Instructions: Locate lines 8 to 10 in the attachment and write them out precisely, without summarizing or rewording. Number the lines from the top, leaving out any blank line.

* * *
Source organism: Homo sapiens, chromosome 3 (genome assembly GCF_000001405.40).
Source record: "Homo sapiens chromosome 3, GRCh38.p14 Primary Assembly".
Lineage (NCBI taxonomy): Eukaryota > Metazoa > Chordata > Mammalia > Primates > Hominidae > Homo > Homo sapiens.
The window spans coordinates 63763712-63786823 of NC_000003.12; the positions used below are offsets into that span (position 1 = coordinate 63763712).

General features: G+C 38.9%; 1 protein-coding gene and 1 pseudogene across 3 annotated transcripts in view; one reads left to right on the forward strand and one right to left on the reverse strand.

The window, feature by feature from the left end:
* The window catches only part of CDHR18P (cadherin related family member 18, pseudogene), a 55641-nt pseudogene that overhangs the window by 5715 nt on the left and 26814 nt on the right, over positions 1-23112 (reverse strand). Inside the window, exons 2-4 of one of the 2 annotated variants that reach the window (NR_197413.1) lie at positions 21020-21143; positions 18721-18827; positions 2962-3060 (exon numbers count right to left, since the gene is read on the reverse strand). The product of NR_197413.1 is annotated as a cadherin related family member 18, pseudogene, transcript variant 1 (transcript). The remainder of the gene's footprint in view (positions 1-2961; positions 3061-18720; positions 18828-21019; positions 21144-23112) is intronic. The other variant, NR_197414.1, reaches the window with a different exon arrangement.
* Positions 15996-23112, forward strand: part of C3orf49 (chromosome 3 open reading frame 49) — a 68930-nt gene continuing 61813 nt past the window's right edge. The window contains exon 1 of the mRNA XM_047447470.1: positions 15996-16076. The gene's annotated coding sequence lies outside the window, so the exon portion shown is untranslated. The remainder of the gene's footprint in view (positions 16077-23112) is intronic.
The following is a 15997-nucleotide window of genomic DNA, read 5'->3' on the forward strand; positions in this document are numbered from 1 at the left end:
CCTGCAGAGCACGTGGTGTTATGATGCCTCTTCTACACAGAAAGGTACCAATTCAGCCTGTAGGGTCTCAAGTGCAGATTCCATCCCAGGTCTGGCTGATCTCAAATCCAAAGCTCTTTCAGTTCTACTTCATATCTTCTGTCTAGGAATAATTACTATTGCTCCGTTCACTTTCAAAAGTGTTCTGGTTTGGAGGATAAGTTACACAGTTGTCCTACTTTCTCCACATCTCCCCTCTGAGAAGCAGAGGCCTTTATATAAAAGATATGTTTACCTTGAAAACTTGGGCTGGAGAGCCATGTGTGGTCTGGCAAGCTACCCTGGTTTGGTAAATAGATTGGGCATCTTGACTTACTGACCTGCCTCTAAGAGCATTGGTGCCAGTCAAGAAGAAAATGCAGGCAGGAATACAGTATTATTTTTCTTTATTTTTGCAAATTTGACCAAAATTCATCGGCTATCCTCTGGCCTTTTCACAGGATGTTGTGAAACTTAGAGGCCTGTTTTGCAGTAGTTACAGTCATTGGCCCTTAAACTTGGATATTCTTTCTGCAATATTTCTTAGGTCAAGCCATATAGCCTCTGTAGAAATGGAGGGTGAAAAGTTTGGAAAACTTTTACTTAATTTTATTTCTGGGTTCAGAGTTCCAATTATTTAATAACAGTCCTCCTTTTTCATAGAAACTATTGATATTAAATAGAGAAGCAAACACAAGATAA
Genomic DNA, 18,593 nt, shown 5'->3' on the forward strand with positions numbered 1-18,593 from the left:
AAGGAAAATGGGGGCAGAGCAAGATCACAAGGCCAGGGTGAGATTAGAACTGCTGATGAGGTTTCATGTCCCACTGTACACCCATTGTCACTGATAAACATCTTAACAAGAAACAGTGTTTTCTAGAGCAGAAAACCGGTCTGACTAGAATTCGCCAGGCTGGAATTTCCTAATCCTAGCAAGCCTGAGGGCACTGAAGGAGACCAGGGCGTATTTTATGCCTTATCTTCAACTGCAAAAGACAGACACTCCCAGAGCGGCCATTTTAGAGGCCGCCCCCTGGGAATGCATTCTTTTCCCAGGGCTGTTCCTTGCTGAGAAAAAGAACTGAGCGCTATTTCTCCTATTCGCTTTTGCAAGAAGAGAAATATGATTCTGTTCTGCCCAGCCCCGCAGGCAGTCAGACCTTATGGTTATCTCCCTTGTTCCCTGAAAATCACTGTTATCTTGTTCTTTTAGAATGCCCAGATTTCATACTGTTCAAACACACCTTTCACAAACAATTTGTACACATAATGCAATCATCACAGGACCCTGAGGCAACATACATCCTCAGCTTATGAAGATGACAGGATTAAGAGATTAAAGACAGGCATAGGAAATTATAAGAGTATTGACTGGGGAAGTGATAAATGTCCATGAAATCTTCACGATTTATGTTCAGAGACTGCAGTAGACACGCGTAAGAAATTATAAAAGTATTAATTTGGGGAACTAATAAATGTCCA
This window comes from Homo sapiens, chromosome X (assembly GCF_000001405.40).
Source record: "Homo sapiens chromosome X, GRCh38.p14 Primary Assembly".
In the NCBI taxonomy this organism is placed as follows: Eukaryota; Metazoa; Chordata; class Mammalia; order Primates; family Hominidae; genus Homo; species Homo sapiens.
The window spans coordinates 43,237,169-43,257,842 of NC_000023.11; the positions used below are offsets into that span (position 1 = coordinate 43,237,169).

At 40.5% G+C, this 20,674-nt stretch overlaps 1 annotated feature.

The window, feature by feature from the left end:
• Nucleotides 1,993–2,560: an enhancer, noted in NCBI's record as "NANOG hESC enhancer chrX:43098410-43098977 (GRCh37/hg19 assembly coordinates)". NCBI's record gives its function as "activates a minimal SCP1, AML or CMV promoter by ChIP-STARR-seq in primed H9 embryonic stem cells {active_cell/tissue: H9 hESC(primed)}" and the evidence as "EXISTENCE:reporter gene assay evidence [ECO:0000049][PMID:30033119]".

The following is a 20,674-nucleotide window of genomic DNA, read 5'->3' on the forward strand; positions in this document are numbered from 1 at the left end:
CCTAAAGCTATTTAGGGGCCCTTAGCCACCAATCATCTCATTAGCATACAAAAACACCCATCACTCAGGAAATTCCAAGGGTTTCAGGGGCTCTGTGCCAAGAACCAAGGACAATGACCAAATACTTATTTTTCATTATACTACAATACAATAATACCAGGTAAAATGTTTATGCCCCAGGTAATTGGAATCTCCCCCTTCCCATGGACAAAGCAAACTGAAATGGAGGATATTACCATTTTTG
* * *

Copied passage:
* Positions 15996-23112, forward strand: part of C3orf49 (chromosome 3 open reading frame 49) — a 68930-nt gene continuing 61813 nt past the window's right edge. The window contains exon 1 of the mRNA XM_047447470.1: positions 15996-16076. The gene's annotated coding sequence lies outside the window, so the exon portion shown is untranslated. The remainder of the gene's footprint in view (positions 16077-23112) is intronic.
The following is a 15997-nucleotide window of genomic DNA, read 5'->3' on the forward strand; positions in this document are numbered from 1 at the left end:
CCTGCAGAGCACGTGGTGTTATGATGCCTCTTCTACACAGAAAGGTACCAATTCAGCCTGTAGGGTCTCAAGTGCAGATTCCATCCCAGGTCTGGCTGATCTCAAATCCAAAGCTCTTTCAGTTCTACTTCATATCTTCTGTCTAGGAATAATTACTATTGCTCCGTTCACTTTCAAAAGTGTTCTGGTTTGGAGGATAAGTTACACAGTTGTCCTACTTTCTCCACATCTCCCCTCTGAGAAGCAGAGGCCTTTATATAAAAGATATGTTTACCTTGAAAACTTGGGCTGGAGAGCCATGTGTGGTCTGGCAAGCTACCCTGGTTTGGTAAATAGATTGGGCATCTTGACTTACTGACCTGCCTCTAAGAGCATTGGTGCCAGTCAAGAAGAAAATGCAGGCAGGAATACAGTATTATTTTTCTTTATTTTTGCAAATTTGACCAAAATTCATCGGCTATCCTCTGGCCTTTTCACAGGATGTTGTGAAACTTAGAGGCCTGTTTTGCAGTAGTTACAGTCATTGGCCCTTAAACTTGGATATTCTTTCTGCAATATTTCTTAGGTCAAGCCATATAGCCTCTGTAGAAATGGAGGGTGAAAAGTTTGGAAAACTTTTACTTAATTTTATTTCTGGGTTCAGAGTTCCAATTATTTAATAACAGTCCTCCTTTTTCATAGAAACTATTGATATTAAATAGAGAAGCAAACACAAGATAA